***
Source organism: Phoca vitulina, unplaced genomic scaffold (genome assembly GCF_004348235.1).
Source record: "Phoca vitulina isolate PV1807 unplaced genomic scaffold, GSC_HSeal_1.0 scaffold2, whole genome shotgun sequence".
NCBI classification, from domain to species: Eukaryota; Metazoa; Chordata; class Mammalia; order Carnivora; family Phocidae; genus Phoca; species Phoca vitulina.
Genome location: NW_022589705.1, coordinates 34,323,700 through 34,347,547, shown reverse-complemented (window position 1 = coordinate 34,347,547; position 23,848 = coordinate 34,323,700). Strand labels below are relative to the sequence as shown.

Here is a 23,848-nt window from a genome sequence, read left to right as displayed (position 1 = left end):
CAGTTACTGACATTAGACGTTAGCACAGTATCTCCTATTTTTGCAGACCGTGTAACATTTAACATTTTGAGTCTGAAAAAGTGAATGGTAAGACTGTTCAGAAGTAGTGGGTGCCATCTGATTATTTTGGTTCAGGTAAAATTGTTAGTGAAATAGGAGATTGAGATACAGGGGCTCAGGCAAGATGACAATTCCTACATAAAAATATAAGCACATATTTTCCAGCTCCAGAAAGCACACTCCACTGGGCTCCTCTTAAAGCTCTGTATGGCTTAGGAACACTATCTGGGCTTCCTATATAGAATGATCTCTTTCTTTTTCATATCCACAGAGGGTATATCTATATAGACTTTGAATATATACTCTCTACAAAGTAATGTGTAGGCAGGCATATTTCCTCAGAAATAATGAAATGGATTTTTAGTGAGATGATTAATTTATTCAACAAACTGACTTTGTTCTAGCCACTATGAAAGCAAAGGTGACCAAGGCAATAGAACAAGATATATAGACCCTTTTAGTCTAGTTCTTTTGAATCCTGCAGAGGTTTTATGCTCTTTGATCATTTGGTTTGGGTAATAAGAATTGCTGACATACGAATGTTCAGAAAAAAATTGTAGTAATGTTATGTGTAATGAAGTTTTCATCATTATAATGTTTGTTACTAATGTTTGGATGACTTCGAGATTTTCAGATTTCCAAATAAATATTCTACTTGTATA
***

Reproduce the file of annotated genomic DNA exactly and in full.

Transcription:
Source organism: Phoca vitulina, unplaced genomic scaffold (genome assembly GCF_004348235.1).
Source record: "Phoca vitulina isolate PV1807 unplaced genomic scaffold, GSC_HSeal_1.0 scaffold2, whole genome shotgun sequence".
NCBI classification, from domain to species: Eukaryota; Metazoa; Chordata; class Mammalia; order Carnivora; family Phocidae; genus Phoca; species Phoca vitulina.
Genome location: NW_022589705.1, coordinates 34,323,700 through 34,347,547, shown reverse-complemented (window position 1 = coordinate 34,347,547; position 23,848 = coordinate 34,323,700). Strand labels below are relative to the sequence as shown.

Here is a 23,848-nt window from a genome sequence, read left to right as displayed (position 1 = left end):
CAGTTACTGACATTAGACGTTAGCACAGTATCTCCTATTTTTGCAGACCGTGTAACATTTAACATTTTGAGTCTGAAAAAGTGAATGGTAAGACTGTTCAGAAGTAGTGGGTGCCATCTGATTATTTTGGTTCAGGTAAAATTGTTAGTGAAATAGGAGATTGAGATACAGGGGCTCAGGCAAGATGACAATTCCTACATAAAAATATAAGCACATATTTTCCAGCTCCAGAAAGCACACTCCACTGGGCTCCTCTTAAAGCTCTGTATGGCTTAGGAACACTATCTGGGCTTCCTATATAGAATGATCTCTTTCTTTTTCATATCCACAGAGGGTATATCTATATAGACTTTGAATATATACTCTCTACAAAGTAATGTGTAGGCAGGCATATTTCCTCAGAAATAATGAAATGGATTTTTAGTGAGATGATTAATTTATTCAACAAACTGACTTTGTTCTAGCCACTATGAAAGCAAAGGTGACCAAGGCAATAGAACAAGATATATAGACCCTTTTAGTCTAGTTCTTTTGAATCCTGCAGAGGTTTTATGCTCTTTGATCATTTGGTTTGGGTAATAAGAATTGCTGACATACGAATGTTCAGAAAAAAATTGTAGTAATGTTATGTGTAATGAAGTTTTCATCATTATAATGTTTGTTACTAATGTTTGGATGACTTCGAGATTTTCAGATTTCCAAATAAATATTCTACTTGTATA